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Record number of workers calling out sick is slowing the economic recovery

Alexis Christoforous
·Anchor
·3 min read
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The labor market is being hit with a double whammy: high unemployment and a record number of workers calling out sick. Nearly 1.8 million workers were absent in November because of illness, slightly less than the record 2 million who called out sick in April, according to the U.S. Department of Labor.

Whether it’s because they have COVID-19 themselves, are afraid of getting it, or are caring for someone who already has the virus, the number of Americans who have missed days at work has hovered around record levels during the pandemic.

Michael Gapen, Chief U.S. economist at Barclays, told Yahoo Finance that all that missed work is leading to supply chain disruptions and is slowing the rebound in the manufacturing sector.

“You can see this anecdotally through the ISM (Institute for Supply Management) report that was released in November,” said Gapen. “It had many anecdotal responses that included things like difficulty re-arranging work spaces to get production done, worrying about labor shortages because either workers are infected or have to be quarantined because they were in close proximity of someone who was infected, and it’s limiting the ability of the sector to rebound and satisfy household demand for goods.”

Gapen said the vaccine rollout should start driving down absenteeism later this year, when more of the general population will begin to receive the shot.

“The goal is to get most of the at-risk population vaccinated by the end of the first quarter,” said Gapen. “That includes health care workers, teachers, fire and police, and probably, you would think near the top of the list would be manufacturing workers.”

LAKE SUCCESS, NY DECEMBER 14: (NO SALES TO NEW YORK DALLIES) First Covid-19 Vaccine shots given in the United States at Long Island Jewish Medical Center, part of Northwell Health, Dr. Michelle Chester administers the Pfizer-BioNTech COVID-19 vaccine on Dr. Yves Duroseau, 29 who is the second person in the Nation to get the Covid-19 Vaccine at Long Island Jewish Medical Center, Monday, Dec. 14, 2020, in the Queens borough of New York. People: Vaccine Credit: Hoo-me / MediaPunch /IPX
Dr. Michelle Chester administers the Pfizer-BioNTech COVID-19 vaccine on Dr. Yves Duroseau, who is the second person in the U.S. to get the Covid-19 vaccine at Long Island Jewish Medical Center, Monday, Dec. 14, 2020

Pre-pandemic, 90% of workers admitted they would sometimes go to work even if they were sick, according to a 2019 study by staffing firm Accountemps, but new rules around COVID-19 and the workplace changed that.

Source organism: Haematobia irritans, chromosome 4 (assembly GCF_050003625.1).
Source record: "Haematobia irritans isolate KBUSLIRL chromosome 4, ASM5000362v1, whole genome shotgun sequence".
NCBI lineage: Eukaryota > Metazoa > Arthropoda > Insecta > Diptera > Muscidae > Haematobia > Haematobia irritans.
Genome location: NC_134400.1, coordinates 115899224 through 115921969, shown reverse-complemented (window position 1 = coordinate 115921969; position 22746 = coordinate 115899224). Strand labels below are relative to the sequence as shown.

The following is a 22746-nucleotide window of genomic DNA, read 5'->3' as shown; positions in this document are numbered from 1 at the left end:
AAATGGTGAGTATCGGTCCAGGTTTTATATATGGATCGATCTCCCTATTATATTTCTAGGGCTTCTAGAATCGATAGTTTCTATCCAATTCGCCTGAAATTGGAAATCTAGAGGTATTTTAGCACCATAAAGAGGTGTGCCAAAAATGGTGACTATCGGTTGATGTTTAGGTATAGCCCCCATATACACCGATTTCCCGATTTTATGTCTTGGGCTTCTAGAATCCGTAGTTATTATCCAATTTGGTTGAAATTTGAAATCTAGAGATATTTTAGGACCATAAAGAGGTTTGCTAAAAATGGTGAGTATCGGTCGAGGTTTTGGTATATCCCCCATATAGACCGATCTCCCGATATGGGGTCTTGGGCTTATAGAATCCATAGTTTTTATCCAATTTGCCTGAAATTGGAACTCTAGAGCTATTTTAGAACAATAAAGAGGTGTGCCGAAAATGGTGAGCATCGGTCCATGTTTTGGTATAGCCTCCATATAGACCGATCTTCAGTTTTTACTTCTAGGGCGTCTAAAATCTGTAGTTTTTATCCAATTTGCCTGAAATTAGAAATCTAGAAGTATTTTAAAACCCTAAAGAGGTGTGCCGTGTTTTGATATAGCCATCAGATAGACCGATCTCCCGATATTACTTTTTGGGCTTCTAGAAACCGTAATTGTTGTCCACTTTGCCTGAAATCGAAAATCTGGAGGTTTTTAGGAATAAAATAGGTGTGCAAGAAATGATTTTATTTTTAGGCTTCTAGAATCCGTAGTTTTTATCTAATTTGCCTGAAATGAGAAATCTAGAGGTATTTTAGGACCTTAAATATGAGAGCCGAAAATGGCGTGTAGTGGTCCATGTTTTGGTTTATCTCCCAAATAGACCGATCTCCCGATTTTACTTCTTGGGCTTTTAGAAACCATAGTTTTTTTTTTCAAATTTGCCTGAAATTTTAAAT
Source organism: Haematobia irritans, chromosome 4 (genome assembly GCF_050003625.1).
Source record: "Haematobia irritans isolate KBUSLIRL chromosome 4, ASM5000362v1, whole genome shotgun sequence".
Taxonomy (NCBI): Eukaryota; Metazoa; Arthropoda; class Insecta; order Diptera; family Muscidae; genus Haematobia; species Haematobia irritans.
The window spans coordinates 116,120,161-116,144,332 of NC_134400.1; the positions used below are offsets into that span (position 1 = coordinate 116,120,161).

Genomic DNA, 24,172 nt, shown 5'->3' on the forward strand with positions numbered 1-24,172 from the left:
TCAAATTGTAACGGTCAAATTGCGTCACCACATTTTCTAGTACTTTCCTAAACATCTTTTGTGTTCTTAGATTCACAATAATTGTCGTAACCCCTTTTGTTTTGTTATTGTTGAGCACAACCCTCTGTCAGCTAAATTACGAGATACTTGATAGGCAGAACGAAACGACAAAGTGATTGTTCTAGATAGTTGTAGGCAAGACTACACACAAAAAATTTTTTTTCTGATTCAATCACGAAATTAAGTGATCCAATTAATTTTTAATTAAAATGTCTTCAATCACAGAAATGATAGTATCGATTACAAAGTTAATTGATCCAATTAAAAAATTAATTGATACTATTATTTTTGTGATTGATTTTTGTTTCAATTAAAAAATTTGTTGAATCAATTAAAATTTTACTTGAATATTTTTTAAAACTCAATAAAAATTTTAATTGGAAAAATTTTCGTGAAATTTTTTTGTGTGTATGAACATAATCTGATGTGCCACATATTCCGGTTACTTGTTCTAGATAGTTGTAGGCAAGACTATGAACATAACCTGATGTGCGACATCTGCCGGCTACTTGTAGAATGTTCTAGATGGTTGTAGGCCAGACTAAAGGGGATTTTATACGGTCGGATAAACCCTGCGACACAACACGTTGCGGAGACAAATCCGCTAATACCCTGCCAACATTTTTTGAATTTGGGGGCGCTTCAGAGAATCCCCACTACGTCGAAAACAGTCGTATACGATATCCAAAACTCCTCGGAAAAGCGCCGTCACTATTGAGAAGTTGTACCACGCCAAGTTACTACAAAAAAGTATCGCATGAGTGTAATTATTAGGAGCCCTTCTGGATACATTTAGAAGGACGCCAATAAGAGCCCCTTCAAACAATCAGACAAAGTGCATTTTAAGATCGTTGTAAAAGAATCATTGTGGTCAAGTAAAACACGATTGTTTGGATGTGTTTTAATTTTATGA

Last year’s Families First Coronavirus Response Act required certain employers to provide their employees with paid sick leave or expanded family and medical leave for specific reasons related to COVID-19. The latest stimulus bill signed by President Trump extends the act through March 31, though this time it makes paid leave voluntary for employees rather than mandatory.

Everything from automotive plants to meat plants are feeling the impact.

Last summer General Motors (GM) put white-collar workers on the production floor to deal with high absenteeism in order to keep up with soaring demand.

Workers leave the Tyson Foods pork processing plant in Logansport, Ind., Thursday, May 7, 2020. The plant was expected to reopen Thursday after closing on April 25 after nearly 900 employees tested positive for the coronavirus. Workers won't be able to return to work until they get tested. (AP Photo/Michael Conroy)
Workers leave the Tyson Foods pork processing plant in Logansport, Ind., May 7, 2020 after nearly 900 employees tested positive for the coronavirus. (AP Photo/Michael Conroy)

Tyson Foods’ (TSN) CEO Dean Banks said on a recent earnings call that workers calling out sick has “increased the cost and complexity of our operations” and he expects that trend to continue this year.

“The absenteeism effect and any negative consequences on the supply chain and production would likely extend into the second quarter, but should abate as we move into the third quarter,” said Gapen. “It will weigh negatively on Q1 growth a bit, but it’s not preventing the economy from recovering, it’s just slowing the growth rate.”

Alexis Christoforous is an anchor and reporter for Yahoo Finance. Follow her on Twitter @AlexisTVNews.

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